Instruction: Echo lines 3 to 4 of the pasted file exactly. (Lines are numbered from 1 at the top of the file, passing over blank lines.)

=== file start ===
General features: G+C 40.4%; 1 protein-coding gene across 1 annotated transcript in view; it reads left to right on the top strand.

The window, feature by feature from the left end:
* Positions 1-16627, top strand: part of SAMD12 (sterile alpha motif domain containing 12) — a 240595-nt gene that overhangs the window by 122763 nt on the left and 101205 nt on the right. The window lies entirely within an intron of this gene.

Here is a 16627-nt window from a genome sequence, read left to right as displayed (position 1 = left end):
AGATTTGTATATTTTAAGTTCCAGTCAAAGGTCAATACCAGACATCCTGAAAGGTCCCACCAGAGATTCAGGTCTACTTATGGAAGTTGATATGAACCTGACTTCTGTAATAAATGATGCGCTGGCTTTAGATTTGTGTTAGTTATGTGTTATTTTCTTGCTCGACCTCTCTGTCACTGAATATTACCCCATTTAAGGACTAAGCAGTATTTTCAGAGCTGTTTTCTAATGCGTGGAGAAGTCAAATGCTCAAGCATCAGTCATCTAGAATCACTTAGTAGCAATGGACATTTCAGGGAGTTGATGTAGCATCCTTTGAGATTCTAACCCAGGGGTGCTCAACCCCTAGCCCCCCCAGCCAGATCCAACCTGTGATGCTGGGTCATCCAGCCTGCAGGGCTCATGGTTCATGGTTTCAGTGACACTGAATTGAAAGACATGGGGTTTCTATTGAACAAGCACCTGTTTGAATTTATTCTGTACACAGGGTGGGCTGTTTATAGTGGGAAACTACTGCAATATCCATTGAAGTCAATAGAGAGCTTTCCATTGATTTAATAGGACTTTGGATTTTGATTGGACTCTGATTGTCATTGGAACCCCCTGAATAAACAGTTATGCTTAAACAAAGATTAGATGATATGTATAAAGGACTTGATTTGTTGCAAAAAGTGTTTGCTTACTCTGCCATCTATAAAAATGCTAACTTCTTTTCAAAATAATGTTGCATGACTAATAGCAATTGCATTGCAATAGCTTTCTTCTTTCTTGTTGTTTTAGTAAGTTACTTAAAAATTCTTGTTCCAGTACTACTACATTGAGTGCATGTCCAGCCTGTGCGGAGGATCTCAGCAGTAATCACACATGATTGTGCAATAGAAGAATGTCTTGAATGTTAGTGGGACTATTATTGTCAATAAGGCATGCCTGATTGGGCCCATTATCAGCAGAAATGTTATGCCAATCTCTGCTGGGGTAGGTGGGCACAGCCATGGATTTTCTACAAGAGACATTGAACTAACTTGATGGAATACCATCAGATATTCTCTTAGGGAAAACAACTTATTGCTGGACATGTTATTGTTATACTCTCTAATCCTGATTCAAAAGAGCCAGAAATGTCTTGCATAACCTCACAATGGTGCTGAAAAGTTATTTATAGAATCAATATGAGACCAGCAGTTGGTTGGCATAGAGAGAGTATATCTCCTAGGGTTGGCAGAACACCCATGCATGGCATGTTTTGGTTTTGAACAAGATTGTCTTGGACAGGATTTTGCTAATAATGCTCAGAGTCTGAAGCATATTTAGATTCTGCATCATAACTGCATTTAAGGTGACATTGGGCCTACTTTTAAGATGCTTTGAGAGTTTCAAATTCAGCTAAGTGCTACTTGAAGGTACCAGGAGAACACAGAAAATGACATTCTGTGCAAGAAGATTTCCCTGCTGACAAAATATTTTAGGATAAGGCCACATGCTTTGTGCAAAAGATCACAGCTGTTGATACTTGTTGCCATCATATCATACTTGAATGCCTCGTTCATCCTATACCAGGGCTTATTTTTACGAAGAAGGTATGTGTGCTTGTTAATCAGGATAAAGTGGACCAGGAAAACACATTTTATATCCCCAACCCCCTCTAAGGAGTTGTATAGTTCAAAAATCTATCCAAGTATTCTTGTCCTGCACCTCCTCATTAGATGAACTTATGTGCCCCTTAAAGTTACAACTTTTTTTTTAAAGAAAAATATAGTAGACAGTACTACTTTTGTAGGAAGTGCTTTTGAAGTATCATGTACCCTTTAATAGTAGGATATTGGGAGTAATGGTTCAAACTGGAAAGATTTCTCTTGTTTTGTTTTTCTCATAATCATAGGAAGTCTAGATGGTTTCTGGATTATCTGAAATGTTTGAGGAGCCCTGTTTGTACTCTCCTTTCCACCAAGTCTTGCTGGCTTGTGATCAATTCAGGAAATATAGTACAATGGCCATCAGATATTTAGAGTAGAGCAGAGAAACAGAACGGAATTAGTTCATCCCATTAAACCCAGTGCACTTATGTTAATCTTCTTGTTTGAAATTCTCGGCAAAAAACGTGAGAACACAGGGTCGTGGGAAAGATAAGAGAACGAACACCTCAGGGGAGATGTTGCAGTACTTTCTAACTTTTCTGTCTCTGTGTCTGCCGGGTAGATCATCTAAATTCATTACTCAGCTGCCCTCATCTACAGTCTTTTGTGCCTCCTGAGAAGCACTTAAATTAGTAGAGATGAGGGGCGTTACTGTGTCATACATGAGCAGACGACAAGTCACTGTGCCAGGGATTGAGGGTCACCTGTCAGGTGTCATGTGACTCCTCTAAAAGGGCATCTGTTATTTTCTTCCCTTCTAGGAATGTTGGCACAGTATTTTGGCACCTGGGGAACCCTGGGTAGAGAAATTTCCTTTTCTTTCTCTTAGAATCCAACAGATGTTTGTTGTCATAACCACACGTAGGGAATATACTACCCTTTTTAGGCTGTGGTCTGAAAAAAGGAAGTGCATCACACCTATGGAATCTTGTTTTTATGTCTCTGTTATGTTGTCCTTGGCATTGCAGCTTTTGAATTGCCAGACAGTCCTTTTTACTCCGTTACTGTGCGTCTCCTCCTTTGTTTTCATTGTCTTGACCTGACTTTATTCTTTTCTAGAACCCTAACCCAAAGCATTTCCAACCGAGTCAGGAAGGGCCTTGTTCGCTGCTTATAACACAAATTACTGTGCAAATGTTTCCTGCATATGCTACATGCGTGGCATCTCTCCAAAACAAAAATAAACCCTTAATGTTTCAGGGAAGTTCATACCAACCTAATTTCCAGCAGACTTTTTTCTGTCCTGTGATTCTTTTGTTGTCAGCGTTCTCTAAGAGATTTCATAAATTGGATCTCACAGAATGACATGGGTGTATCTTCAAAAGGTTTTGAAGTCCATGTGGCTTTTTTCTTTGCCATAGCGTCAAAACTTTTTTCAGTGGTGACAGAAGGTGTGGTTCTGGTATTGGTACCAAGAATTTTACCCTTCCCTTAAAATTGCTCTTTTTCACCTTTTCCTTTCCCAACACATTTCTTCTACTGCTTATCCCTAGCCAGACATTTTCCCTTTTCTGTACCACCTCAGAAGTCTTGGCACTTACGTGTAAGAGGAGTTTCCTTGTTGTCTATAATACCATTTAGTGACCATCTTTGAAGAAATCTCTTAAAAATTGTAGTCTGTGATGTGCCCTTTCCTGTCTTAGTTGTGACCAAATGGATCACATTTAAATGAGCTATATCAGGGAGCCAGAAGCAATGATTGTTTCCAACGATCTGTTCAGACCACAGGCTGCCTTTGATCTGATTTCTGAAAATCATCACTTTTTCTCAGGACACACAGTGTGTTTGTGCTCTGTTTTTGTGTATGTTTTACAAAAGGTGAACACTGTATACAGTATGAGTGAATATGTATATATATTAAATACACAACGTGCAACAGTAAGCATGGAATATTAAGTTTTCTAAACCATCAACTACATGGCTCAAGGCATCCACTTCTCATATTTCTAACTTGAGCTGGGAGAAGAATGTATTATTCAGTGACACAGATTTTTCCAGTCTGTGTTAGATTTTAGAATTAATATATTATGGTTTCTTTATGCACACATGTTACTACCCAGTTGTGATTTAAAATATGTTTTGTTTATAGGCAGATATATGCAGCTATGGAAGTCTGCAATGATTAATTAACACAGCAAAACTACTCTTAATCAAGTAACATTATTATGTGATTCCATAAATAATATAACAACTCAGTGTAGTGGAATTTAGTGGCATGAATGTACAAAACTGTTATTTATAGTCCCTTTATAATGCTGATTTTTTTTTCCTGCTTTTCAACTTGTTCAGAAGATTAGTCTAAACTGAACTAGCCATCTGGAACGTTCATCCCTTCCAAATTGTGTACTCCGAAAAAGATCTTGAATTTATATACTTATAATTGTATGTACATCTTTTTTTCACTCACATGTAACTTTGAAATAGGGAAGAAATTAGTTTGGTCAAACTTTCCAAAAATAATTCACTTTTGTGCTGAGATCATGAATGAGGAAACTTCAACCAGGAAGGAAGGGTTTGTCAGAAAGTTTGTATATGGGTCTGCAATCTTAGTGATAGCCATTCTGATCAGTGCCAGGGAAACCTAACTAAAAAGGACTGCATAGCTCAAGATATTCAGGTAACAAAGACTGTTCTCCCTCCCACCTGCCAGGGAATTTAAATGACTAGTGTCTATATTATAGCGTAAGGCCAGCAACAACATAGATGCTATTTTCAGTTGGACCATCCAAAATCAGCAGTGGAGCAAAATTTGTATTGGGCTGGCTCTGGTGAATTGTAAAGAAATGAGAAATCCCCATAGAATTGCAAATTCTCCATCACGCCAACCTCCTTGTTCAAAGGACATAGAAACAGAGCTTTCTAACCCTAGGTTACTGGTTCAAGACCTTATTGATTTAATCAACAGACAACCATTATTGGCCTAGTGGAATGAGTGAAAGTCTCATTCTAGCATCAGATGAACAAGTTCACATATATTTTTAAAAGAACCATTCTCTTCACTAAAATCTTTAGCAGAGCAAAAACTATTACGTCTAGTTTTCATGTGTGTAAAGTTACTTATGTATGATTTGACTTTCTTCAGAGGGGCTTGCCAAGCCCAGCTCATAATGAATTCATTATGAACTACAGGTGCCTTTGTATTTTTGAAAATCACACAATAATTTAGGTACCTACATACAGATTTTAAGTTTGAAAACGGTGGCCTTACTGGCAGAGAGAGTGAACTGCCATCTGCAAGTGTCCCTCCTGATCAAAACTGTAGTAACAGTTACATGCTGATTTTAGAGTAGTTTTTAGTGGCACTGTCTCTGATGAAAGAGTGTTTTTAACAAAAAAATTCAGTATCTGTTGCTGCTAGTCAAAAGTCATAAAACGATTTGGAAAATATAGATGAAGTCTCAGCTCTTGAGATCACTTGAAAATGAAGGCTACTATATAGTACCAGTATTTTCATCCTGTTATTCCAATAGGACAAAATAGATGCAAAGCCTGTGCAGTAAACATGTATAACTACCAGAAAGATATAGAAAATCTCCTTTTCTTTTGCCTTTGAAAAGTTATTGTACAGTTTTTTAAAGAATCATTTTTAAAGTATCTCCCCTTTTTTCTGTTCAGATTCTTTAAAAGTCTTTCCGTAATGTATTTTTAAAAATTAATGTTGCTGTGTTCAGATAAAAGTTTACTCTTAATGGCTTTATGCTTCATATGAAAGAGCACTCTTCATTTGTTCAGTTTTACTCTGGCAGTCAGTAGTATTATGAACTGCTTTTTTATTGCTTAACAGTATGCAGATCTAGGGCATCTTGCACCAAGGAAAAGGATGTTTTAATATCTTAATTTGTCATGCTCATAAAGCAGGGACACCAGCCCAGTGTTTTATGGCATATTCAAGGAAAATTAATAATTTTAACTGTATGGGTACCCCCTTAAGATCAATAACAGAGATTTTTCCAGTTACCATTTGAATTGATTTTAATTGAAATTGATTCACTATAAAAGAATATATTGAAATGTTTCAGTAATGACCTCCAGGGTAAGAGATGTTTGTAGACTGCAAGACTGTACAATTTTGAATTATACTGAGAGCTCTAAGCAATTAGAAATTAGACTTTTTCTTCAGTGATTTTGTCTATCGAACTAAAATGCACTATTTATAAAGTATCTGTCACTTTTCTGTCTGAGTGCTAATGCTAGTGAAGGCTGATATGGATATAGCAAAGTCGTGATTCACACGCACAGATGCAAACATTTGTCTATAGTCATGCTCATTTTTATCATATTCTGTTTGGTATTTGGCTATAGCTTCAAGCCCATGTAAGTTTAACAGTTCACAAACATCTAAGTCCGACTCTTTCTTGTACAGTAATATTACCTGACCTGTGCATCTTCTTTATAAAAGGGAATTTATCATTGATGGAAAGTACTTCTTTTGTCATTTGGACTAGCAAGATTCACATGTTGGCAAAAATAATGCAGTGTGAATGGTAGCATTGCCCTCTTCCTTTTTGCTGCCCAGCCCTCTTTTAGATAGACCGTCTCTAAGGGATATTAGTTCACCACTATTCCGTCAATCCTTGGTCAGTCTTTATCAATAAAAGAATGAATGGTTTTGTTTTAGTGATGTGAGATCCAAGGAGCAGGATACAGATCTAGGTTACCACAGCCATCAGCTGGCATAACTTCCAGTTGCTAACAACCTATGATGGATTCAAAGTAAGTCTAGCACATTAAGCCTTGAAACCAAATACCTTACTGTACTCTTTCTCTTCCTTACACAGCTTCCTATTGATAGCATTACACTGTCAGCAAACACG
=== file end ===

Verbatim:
* Positions 1-16627, top strand: part of SAMD12 (sterile alpha motif domain containing 12) — a 240595-nt gene that overhangs the window by 122763 nt on the left and 101205 nt on the right. The window lies entirely within an intron of this gene.

Here is a 16627-nt window from a genome sequence, read left to right as displayed (position 1 = left end):